Exactly a decade ago on October 31, 2013, photographer Seymour Licht was standing on a New York City subway platform late at night. He had been out all-night taking pictures for his long-running series Halloween Underground – in which he documents the wildest, most detailed outfits he encounters on the rails on the spookiest night of the year – and was on his way home. As the next train pulled into the station, something instantly felt off.
“It was totally empty – almost like a ghost train,” he recalls. “[I thought] ‘what is this? Should I get on this train? So I ran down the platform and actually went on the train and I was faced with a gigantic frog prince. His girlfriend was dressed up as a princess in the corner, and of course I photographed him.”
Without saying a word, Licht pointed his camera to the amphibious royal – who in turn wrapped his grasp around the nearest pole in a candid pose – flicked the shutter and took a picture. Then seamlessly the train pulled into the next stop, the frog turned and exited the train. “There was no word exchange, nothing,” Licht says. “He knew what I was doing and then went his way, and that was kind of surreal.”
That picture is now published in his new photobook of the project Halloween Underground: New York Subway Portraits. Having been travelling around the city each year during the annual celebration for the past two decades, Licht has amassed a considerable archive of meticulous, intricately planned costumes as people travel to and from their night out destinations. From a head-to-toe latex Catwoman outfit to suited furry foxes – the book creates an absurdist, surreal universe for one night only within its pages and spreads.
Evolved from an ancient pagan Celtic holiday called Samhain, during which people would light bonfires and wear costumes to ward off ghosts, Halloween has become one of the most celebrated days in the global calendar, particularly in the USA. While children across the country knock on doors and ask for candy in the time-old tradition of ‘trick-or-treating’, Manhattan also hosts the West Village Halloween Parade, where thousands march the streets in haunting costume while cities across the country host similar events.
But while the popular imagination often captured by children politely requesting sweets, Licht’s pictures explore its importance for adults. In the City that Never Sleeps, Halloween night is one of the biggest knees up in the annual calendar as clubs, bars and homes open their doors to costumed revellers – ready to let loose for one night only. “In the 50s, Halloween used to be more for children,” he explains. “But now when the children have done their trick-or-treating, then it’s time for the adults to party.”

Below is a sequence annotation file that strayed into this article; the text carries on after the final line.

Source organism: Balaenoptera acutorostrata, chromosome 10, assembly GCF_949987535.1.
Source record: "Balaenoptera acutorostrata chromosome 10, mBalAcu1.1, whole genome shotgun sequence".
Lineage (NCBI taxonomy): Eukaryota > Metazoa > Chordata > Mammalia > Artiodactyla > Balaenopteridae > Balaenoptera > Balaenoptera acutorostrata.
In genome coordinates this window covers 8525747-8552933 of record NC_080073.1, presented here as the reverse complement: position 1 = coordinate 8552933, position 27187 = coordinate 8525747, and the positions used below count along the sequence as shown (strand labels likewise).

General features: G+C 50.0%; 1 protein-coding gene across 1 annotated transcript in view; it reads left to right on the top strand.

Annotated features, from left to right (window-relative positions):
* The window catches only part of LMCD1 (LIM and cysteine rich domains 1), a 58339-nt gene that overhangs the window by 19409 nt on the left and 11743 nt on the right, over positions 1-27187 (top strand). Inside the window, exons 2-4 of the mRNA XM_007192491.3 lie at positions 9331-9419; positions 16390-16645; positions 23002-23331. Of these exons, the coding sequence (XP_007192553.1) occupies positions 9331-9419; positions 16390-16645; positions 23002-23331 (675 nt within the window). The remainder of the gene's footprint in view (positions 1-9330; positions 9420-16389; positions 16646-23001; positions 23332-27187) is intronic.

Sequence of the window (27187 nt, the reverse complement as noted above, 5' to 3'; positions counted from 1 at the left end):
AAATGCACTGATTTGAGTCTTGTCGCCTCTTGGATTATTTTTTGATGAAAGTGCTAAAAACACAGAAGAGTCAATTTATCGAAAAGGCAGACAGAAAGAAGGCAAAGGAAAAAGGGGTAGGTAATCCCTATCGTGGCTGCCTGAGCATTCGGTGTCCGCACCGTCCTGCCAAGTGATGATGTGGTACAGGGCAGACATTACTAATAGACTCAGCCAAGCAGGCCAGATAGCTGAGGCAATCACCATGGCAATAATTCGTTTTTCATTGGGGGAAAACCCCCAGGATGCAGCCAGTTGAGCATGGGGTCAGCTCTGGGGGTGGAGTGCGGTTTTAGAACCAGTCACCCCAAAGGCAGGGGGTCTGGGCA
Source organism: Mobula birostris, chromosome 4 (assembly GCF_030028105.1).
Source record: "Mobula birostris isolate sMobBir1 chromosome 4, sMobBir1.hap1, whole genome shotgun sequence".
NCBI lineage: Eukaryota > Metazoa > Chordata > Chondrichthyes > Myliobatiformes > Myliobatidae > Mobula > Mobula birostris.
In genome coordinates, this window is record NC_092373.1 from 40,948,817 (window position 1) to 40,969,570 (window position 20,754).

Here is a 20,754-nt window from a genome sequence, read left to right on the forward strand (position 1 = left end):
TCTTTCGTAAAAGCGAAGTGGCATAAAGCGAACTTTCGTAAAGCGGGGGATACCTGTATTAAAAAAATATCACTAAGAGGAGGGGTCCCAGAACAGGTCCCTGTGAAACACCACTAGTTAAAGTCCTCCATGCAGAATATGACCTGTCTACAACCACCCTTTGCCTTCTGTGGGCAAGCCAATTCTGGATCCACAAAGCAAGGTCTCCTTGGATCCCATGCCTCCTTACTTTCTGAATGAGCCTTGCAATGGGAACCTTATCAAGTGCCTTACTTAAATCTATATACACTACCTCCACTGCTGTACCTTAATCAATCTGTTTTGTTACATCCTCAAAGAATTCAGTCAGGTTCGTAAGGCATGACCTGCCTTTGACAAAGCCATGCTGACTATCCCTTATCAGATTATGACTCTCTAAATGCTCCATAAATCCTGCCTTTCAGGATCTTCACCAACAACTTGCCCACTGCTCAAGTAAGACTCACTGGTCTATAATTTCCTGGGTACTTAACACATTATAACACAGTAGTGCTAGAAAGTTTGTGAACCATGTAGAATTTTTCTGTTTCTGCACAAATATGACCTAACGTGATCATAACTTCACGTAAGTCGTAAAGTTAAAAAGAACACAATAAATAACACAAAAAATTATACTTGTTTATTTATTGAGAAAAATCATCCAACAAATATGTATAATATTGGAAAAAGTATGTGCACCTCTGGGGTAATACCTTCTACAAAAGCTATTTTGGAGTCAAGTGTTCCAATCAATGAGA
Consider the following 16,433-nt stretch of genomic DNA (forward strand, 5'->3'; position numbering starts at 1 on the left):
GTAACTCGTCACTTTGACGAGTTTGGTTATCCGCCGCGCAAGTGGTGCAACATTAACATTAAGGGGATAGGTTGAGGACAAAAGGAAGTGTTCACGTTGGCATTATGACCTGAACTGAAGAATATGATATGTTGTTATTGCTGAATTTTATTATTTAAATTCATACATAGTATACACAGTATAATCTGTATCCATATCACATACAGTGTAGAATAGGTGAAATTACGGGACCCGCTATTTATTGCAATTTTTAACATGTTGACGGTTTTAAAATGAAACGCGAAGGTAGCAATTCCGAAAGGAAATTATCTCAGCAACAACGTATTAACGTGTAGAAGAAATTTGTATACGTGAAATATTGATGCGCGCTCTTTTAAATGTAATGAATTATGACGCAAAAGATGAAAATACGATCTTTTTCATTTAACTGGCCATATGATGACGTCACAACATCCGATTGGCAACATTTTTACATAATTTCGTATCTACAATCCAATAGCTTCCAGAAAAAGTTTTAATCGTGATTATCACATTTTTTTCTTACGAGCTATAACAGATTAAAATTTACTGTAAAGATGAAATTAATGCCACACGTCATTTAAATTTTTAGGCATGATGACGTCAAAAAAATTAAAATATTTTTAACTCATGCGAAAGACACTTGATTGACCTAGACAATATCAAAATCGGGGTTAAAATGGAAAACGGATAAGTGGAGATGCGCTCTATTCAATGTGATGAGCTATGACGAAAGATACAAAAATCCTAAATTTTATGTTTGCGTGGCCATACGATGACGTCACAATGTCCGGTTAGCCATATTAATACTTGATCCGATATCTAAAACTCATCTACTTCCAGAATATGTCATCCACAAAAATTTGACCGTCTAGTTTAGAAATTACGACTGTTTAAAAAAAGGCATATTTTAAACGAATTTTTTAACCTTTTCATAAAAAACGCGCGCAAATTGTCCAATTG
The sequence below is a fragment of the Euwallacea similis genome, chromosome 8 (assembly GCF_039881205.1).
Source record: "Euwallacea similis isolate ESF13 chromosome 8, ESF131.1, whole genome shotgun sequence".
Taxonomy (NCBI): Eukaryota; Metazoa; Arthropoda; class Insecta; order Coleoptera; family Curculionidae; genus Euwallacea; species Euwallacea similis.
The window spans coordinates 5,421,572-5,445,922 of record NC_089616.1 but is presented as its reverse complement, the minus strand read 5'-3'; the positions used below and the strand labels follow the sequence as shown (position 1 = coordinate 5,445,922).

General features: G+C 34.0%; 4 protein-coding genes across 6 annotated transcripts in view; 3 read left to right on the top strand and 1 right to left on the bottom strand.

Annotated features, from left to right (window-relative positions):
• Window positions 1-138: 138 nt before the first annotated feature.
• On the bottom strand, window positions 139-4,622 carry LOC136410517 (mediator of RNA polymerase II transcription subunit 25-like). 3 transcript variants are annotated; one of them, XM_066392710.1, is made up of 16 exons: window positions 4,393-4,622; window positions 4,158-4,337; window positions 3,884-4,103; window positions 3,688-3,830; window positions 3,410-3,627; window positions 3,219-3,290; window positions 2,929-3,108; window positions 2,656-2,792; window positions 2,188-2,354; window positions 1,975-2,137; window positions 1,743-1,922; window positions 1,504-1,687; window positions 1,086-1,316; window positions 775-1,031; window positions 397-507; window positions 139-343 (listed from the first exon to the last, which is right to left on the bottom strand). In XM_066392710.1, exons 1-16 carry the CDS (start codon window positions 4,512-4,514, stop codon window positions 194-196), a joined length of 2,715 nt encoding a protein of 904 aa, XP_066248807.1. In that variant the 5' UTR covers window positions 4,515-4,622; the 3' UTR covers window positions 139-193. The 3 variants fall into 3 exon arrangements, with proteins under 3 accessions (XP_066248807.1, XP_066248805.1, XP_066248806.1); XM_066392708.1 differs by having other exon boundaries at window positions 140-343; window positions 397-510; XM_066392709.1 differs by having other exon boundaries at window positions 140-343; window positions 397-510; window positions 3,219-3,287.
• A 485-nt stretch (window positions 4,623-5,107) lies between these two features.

With the city’s subway system forming a consistent, unchanging backdrop over the past 20 years, the pictures feel timeless, with the only signifiers of the date they were taken coming from the costumes people wear. There are costumes referencing the latest Hollywood blockbuster, or even the world’s most discussed political story. “I have a picture [someone] in full Gaddafi regalia when he was killed in a big coup in Libya,” Licht says. “There was [also] a scene with a Michael Jackson [costume], with a doll in his hand, when he [held] a baby out of the window.”
It’s part of the magic of the evening of October 31 each year – part escaping reality, while also part reflecting it. “I think people have an innate desire to be given the licence to have fun without a second thought,” Licht says. “Do a prank, dress up in a crazy costume, and no one can say anything because it’s Halloween and ordinary rules don’t apply.
“We live in such a normative society where we have to behave a certain way, then on Halloween that falls by the wayside to be crazy for just one day” he continues. “You can shapeshift into a different identity – it’s adventurous, it’s transgressive.”